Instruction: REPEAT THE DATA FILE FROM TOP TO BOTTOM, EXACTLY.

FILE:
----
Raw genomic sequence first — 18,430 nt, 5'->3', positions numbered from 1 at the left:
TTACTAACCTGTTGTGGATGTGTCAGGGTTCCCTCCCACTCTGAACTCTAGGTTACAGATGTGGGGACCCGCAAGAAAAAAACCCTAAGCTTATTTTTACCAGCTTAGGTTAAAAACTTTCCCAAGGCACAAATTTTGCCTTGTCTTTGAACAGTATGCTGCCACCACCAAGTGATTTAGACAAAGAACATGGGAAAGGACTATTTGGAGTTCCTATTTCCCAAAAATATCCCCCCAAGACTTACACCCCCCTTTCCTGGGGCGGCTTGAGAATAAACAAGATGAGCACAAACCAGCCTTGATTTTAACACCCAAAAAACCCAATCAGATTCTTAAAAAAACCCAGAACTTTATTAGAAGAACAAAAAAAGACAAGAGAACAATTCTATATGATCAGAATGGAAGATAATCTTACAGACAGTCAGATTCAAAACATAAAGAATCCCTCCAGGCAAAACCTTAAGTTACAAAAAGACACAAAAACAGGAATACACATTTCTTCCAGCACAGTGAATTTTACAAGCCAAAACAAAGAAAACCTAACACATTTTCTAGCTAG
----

Raw genomic sequence first — 18,430 nt, 5'->3', positions numbered from 1 at the left:
TTACTAACCTGTTGTGGATGTGTCAGGGTTCCCTCCCACTCTGAACTCTAGGTTACAGATGTGGGGACCCGCAAGAAAAAAACCCTAAGCTTATTTTTACCAGCTTAGGTTAAAAACTTTCCCAAGGCACAAATTTTGCCTTGTCTTTGAACAGTATGCTGCCACCACCAAGTGATTTAGACAAAGAACATGGGAAAGGACTATTTGGAGTTCCTATTTCCCAAAAATATCCCCCCAAGACTTACACCCCCCTTTCCTGGGGCGGCTTGAGAATAAACAAGATGAGCACAAACCAGCCTTGATTTTAACACCCAAAAAACCCAATCAGATTCTTAAAAAAACCCAGAACTTTATTAGAAGAACAAAAAAAGACAAGAGAACAATTCTATATGATCAGAATGGAAGATAATCTTACAGACAGTCAGATTCAAAACATAAAGAATCCCTCCAGGCAAAACCTTAAGTTACAAAAAGACACAAAAACAGGAATACACATTTCTTCCAGCACAGTGAATTTTACAAGCCAAAACAAAGAAAACCTAACACATTTTCTAGCTAG